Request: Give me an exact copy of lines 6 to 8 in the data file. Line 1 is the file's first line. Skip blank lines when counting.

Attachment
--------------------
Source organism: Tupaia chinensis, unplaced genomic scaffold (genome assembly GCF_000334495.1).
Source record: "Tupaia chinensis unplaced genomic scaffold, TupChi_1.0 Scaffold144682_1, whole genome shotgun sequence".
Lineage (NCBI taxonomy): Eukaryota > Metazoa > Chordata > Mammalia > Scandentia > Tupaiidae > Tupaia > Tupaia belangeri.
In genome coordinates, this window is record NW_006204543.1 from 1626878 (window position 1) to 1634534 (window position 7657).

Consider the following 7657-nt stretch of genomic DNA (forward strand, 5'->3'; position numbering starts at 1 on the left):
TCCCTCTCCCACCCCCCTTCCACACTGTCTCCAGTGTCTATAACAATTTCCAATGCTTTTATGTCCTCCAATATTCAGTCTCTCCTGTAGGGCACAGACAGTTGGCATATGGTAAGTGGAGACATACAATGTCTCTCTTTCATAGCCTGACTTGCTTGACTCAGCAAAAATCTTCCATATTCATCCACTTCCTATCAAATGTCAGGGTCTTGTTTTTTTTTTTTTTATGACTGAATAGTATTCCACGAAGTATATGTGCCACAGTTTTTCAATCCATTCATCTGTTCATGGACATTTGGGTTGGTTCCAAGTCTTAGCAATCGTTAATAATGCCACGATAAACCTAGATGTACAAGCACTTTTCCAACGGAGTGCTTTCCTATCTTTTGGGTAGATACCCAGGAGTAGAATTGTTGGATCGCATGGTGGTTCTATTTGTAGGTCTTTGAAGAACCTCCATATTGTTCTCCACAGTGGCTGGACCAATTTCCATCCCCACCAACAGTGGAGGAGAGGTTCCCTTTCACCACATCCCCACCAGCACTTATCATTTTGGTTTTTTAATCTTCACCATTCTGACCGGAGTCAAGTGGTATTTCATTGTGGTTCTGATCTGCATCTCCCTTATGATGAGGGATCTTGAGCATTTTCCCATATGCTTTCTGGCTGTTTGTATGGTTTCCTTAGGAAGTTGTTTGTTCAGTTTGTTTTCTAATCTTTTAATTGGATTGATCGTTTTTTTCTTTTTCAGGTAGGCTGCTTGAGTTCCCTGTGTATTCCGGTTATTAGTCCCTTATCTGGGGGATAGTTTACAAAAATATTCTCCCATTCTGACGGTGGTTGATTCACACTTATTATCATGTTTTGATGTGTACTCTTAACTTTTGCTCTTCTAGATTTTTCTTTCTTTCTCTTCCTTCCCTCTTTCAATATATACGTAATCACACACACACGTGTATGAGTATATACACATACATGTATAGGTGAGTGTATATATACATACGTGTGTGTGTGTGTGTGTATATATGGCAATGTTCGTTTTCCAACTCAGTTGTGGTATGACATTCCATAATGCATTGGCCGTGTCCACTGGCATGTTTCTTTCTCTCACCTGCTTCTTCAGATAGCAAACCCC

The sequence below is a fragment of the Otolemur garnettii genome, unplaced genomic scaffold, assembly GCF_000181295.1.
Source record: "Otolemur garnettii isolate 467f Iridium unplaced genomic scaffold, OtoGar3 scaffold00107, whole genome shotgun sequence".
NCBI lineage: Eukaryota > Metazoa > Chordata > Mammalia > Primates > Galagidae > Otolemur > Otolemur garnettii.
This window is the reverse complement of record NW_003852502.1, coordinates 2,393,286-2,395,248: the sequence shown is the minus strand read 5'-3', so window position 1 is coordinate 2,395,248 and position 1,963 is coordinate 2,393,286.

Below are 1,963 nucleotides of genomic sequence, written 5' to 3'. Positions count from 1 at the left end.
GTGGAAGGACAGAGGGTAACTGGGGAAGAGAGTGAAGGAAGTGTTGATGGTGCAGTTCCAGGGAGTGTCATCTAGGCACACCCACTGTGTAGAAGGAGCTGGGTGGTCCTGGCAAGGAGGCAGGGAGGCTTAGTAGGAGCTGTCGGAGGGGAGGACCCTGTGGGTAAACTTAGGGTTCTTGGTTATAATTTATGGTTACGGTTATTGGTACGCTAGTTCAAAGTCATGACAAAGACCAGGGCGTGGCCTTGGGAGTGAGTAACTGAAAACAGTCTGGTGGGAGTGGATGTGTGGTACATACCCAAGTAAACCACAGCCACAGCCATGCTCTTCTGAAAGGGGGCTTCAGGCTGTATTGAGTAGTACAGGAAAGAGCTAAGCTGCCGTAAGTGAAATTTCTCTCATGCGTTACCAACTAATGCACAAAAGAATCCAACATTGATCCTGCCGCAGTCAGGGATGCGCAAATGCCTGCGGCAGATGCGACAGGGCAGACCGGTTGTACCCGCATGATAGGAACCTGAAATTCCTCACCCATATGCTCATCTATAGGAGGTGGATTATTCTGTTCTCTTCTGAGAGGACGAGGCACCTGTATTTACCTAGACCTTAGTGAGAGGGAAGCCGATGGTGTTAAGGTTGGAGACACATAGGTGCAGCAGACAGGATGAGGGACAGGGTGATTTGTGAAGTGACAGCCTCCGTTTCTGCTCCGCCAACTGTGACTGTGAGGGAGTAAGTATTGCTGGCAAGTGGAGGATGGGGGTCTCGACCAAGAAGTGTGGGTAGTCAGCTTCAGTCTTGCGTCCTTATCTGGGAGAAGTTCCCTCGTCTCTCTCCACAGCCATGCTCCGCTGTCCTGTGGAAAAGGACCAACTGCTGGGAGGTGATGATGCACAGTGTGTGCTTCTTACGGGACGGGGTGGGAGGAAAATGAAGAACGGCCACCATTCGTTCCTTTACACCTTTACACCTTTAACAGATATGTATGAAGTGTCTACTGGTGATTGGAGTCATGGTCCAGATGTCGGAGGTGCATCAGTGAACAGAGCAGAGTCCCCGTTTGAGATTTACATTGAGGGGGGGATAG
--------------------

TCCCTCTCCCACCCCCCTTCCACACTGTCTCCAGTGTCTATAACAATTTCCAATGCTTTTATGTCCTCCAATATTCAGTCTCTCCTGTAGGGCACAGACAGTTGGCATATGGTAAGTGGAGACATACAATGTCTCTCTTTCATAGCCTGACTTGCTTGACTCAGCAAAAATCTTCCATATTCATCCACTTCCTATCAAATGTCAGGGTCTTGTTTTTTTTTTTTTTATGACTGAATAGTATTCCACGAAGTATATGTGCCACAGTTTTTCAATCCATTCATCTGTTCATGGACATTTGGGTTGGTTCCAAGTCTTAGCAATCGTTAATAATGCCACGATAAACCTAGATGTACAAGCACTTTTCCAACGGAGTGCTTTCCTATCTTTTGGGTAGATACCCAGGAGTAGAATTGTTGGATCGCATGGTGGTTCTATTTGTAGGTCTTTGAAGAACCTCCATATTGTTCTCCACAGTGGCTGGACCAATTTCCATCCCCACCAACAGTGGAGGAGAGGTTCCCTTTCACCACATCCCCACCAGCACTTATCATTTTGGTTTTTTAATCTTCACCATTCTGACCGGAGTCAAGTGGTATTTCATTGTGGTTCTGATCTGCATCTCCCTTATGATGAGGGATCTTGAGCATTTTCCCATATGCTTTCTGGCTGTTTGTATGGTTTCCTTAGGAAGTTGTTTGTTCAGTTTGTTTTCTAATCTTTTAATTGGATTGATCGTTTTTTTCTTTTTCAGGTAGGCTGCTTGAGTTCCCTGTGTATTCCGGTTATTAGTCCCTTATCTGGGGGATAGTTTACAAAAATATTCTCCCATTCTGACGGTGGTTGATTCACACTTATTATCATGTTTTGATGTGTACTCTTAACTTTTGCTCTTCTAGATTTTTCTTTCTTTCTCTTCCTTCCCTCTTTCAATATATACGTAATCACACACACACGTGTATGAGTATATACACATACATGTATAGGTGAGTGTATATATACATACGTGTGTGTGTGTGTGTGTATATATGGCAATGTTCGTTTTCCAACTCAGTTGTGGTATGACATTCCATAATGCATTGGCCGTGTCCACTGGCATGTTTCTTTCTCTCACCTGCTTCTTCAGATAGCAAACCCC

The sequence below is a fragment of the Otolemur garnettii genome, unplaced genomic scaffold, assembly GCF_000181295.1.
Source record: "Otolemur garnettii isolate 467f Iridium unplaced genomic scaffold, OtoGar3 scaffold00107, whole genome shotgun sequence".